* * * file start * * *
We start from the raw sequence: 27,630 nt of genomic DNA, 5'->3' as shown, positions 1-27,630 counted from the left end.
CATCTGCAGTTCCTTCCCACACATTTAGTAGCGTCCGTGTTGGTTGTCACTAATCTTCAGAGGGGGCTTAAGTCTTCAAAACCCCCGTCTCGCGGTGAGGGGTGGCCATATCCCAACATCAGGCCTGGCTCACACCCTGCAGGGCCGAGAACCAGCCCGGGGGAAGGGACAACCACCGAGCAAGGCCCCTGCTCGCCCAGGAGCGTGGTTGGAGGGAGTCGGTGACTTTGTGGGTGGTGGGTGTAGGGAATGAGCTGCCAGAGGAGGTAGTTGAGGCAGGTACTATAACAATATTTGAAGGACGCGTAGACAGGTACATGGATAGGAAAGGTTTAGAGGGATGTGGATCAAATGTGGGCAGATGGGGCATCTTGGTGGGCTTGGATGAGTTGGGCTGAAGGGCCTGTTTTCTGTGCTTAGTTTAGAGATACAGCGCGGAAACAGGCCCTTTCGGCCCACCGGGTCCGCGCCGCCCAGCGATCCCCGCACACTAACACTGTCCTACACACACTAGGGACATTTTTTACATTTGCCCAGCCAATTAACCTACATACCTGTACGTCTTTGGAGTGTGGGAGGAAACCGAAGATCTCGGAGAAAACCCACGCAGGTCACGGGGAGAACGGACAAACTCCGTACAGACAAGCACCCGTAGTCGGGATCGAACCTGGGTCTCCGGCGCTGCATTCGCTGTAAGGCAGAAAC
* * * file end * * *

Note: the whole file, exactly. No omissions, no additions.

We start from the raw sequence: 27,630 nt of genomic DNA, 5'->3' as shown, positions 1-27,630 counted from the left end.
CATCTGCAGTTCCTTCCCACACATTTAGTAGCGTCCGTGTTGGTTGTCACTAATCTTCAGAGGGGGCTTAAGTCTTCAAAACCCCCGTCTCGCGGTGAGGGGTGGCCATATCCCAACATCAGGCCTGGCTCACACCCTGCAGGGCCGAGAACCAGCCCGGGGGAAGGGACAACCACCGAGCAAGGCCCCTGCTCGCCCAGGAGCGTGGTTGGAGGGAGTCGGTGACTTTGTGGGTGGTGGGTGTAGGGAATGAGCTGCCAGAGGAGGTAGTTGAGGCAGGTACTATAACAATATTTGAAGGACGCGTAGACAGGTACATGGATAGGAAAGGTTTAGAGGGATGTGGATCAAATGTGGGCAGATGGGGCATCTTGGTGGGCTTGGATGAGTTGGGCTGAAGGGCCTGTTTTCTGTGCTTAGTTTAGAGATACAGCGCGGAAACAGGCCCTTTCGGCCCACCGGGTCCGCGCCGCCCAGCGATCCCCGCACACTAACACTGTCCTACACACACTAGGGACATTTTTTACATTTGCCCAGCCAATTAACCTACATACCTGTACGTCTTTGGAGTGTGGGAGGAAACCGAAGATCTCGGAGAAAACCCACGCAGGTCACGGGGAGAACGGACAAACTCCGTACAGACAAGCACCCGTAGTCGGGATCGAACCTGGGTCTCCGGCGCTGCATTCGCTGTAAGGCAGAAAC